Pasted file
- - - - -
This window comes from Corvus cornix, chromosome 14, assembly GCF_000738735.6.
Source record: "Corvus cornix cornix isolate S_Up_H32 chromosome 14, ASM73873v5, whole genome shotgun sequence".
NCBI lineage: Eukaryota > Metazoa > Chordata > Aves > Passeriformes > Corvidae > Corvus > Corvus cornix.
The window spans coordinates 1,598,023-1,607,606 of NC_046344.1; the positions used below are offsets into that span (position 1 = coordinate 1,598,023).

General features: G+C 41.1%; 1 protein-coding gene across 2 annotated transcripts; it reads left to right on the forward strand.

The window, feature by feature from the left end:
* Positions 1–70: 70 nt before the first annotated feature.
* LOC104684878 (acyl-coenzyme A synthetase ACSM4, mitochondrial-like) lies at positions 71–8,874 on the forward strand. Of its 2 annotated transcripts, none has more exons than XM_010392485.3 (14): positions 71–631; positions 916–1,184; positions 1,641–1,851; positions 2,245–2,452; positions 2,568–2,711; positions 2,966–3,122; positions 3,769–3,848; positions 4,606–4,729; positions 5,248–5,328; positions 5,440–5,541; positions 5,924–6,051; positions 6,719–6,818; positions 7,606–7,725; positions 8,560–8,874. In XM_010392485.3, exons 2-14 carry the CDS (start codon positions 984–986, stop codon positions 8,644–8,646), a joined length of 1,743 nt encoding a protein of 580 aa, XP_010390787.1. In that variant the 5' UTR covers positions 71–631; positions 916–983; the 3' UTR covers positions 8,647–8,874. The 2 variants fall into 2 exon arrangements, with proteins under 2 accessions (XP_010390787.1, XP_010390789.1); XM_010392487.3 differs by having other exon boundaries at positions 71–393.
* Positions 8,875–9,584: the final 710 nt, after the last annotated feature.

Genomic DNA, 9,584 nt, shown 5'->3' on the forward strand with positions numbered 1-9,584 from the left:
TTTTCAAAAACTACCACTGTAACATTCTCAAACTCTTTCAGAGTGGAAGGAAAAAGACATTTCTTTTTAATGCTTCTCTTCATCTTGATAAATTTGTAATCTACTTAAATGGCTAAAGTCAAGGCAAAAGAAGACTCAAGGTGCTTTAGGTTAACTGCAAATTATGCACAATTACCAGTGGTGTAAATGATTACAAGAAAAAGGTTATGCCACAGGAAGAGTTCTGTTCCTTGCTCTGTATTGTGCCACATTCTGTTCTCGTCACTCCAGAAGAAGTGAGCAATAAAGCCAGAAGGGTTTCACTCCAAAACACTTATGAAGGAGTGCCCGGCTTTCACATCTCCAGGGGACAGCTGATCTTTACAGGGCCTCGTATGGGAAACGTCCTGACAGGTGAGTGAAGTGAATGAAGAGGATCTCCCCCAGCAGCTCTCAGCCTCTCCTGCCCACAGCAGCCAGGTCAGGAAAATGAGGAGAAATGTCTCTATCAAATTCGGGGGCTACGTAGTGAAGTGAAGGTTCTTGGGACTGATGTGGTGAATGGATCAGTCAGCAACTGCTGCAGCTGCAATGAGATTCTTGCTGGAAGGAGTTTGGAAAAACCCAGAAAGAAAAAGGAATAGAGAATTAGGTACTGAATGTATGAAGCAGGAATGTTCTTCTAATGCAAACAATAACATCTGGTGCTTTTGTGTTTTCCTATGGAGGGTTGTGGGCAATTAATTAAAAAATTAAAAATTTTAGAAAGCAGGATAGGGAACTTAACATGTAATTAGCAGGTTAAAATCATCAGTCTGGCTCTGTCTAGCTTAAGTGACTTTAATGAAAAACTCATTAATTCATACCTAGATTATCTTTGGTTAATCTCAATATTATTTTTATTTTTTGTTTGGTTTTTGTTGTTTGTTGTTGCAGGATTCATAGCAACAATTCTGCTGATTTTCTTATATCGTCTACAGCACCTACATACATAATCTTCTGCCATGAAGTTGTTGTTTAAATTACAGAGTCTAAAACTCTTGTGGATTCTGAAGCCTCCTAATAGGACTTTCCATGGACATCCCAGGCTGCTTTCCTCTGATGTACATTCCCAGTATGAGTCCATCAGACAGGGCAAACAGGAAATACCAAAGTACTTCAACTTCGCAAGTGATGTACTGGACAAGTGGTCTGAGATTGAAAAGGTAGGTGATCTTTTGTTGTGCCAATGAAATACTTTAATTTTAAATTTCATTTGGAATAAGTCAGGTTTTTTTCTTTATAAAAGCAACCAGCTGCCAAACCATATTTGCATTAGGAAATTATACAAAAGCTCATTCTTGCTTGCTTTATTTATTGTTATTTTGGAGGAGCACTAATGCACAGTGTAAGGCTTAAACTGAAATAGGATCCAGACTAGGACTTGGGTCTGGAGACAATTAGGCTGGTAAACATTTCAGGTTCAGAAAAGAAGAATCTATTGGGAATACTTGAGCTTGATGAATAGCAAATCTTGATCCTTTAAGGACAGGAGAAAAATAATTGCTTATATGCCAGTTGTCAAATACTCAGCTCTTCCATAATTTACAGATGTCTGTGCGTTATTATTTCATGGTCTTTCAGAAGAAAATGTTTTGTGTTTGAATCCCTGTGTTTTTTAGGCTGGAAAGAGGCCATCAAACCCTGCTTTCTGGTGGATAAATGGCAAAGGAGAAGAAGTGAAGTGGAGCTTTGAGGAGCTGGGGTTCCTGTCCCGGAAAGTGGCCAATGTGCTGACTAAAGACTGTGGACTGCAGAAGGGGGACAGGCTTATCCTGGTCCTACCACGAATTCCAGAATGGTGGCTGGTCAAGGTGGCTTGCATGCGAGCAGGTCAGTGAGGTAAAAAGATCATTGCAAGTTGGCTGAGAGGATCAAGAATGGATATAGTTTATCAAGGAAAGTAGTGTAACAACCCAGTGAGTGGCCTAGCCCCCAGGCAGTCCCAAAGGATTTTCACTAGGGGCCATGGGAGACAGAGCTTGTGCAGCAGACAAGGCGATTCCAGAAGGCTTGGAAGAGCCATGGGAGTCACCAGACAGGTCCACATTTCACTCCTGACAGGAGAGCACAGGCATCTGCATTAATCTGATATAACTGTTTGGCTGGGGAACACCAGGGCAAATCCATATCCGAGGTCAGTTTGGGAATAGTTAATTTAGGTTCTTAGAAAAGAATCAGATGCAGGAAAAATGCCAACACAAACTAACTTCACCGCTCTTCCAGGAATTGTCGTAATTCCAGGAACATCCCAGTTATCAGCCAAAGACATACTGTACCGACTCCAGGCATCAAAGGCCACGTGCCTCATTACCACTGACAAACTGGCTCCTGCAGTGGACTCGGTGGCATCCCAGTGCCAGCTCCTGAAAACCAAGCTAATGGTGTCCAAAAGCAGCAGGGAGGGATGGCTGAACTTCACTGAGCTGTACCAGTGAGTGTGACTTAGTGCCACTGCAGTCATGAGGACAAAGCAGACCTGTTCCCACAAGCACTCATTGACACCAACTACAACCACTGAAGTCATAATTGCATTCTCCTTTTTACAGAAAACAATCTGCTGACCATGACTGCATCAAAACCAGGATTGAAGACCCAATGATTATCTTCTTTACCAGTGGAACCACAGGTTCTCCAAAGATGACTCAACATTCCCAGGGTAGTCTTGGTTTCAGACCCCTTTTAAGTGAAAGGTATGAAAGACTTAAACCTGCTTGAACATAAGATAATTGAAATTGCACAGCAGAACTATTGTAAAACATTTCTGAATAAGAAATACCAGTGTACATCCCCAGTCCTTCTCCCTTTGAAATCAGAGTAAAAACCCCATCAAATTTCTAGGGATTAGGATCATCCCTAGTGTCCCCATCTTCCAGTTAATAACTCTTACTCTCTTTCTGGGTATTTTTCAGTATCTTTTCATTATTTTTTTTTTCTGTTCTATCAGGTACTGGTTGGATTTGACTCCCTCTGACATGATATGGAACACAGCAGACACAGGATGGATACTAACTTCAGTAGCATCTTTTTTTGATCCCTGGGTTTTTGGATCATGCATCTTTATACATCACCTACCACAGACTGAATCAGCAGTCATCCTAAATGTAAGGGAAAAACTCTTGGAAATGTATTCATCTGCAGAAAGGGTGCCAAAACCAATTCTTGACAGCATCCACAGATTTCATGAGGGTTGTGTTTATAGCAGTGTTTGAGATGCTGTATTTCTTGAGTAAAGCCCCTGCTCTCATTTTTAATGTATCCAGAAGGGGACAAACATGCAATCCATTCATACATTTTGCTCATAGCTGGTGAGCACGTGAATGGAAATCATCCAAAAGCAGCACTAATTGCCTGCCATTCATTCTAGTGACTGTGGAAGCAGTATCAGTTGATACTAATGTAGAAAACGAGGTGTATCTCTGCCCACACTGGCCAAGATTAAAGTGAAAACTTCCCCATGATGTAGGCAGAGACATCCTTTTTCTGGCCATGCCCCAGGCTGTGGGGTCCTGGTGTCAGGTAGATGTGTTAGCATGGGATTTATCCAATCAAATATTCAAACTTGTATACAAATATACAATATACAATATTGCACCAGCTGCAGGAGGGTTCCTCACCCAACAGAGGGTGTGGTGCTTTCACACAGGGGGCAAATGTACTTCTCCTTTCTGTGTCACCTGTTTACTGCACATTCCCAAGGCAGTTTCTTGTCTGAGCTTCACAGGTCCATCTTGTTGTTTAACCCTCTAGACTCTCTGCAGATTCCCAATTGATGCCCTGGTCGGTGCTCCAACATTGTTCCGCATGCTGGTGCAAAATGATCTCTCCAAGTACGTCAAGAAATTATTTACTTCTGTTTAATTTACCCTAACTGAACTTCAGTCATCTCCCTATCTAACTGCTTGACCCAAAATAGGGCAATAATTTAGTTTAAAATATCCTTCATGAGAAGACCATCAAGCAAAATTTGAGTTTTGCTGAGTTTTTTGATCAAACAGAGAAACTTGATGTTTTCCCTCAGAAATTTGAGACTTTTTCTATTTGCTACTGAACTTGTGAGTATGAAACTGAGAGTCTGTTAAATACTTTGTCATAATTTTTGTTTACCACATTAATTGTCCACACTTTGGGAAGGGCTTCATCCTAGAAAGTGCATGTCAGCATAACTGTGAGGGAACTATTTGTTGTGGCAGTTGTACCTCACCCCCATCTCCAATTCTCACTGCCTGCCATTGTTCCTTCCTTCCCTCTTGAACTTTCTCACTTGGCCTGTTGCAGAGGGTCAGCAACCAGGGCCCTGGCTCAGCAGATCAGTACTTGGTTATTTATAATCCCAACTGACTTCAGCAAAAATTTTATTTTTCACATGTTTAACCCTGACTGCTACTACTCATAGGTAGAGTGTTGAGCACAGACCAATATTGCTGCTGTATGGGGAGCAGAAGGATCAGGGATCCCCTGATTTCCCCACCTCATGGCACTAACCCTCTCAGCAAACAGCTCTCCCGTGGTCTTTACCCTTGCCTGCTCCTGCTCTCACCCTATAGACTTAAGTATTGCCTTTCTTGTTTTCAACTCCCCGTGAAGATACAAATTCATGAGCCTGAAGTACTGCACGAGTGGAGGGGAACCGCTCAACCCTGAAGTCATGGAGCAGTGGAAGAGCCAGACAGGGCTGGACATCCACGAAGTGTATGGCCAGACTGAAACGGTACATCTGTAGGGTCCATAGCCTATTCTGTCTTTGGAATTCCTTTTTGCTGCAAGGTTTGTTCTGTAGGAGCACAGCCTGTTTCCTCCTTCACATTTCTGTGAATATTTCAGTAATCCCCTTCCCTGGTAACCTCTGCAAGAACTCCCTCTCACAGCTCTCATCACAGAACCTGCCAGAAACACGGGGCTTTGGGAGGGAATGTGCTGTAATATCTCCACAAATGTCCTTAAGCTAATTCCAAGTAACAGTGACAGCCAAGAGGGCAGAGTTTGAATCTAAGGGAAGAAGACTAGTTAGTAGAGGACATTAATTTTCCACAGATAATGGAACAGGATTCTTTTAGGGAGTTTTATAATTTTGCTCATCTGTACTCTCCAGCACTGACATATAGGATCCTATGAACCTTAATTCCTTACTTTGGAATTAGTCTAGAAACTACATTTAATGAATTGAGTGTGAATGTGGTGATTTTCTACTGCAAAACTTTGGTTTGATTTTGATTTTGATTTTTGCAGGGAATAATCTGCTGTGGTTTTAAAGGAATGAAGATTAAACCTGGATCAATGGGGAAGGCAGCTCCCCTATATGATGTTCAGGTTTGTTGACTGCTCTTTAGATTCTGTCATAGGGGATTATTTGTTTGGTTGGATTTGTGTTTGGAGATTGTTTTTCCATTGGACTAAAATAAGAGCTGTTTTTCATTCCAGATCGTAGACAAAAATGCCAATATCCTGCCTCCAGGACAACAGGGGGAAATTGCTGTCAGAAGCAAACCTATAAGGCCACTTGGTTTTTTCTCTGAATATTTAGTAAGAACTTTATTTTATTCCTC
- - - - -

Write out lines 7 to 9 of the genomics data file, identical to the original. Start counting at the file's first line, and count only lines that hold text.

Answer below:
* Positions 1–70: 70 nt before the first annotated feature.
* LOC104684878 (acyl-coenzyme A synthetase ACSM4, mitochondrial-like) lies at positions 71–8,874 on the forward strand. Of its 2 annotated transcripts, none has more exons than XM_010392485.3 (14): positions 71–631; positions 916–1,184; positions 1,641–1,851; positions 2,245–2,452; positions 2,568–2,711; positions 2,966–3,122; positions 3,769–3,848; positions 4,606–4,729; positions 5,248–5,328; positions 5,440–5,541; positions 5,924–6,051; positions 6,719–6,818; positions 7,606–7,725; positions 8,560–8,874. In XM_010392485.3, exons 2-14 carry the CDS (start codon positions 984–986, stop codon positions 8,644–8,646), a joined length of 1,743 nt encoding a protein of 580 aa, XP_010390787.1. In that variant the 5' UTR covers positions 71–631; positions 916–983; the 3' UTR covers positions 8,647–8,874. The 2 variants fall into 2 exon arrangements, with proteins under 2 accessions (XP_010390787.1, XP_010390789.1); XM_010392487.3 differs by having other exon boundaries at positions 71–393.
* Positions 8,875–9,584: the final 710 nt, after the last annotated feature.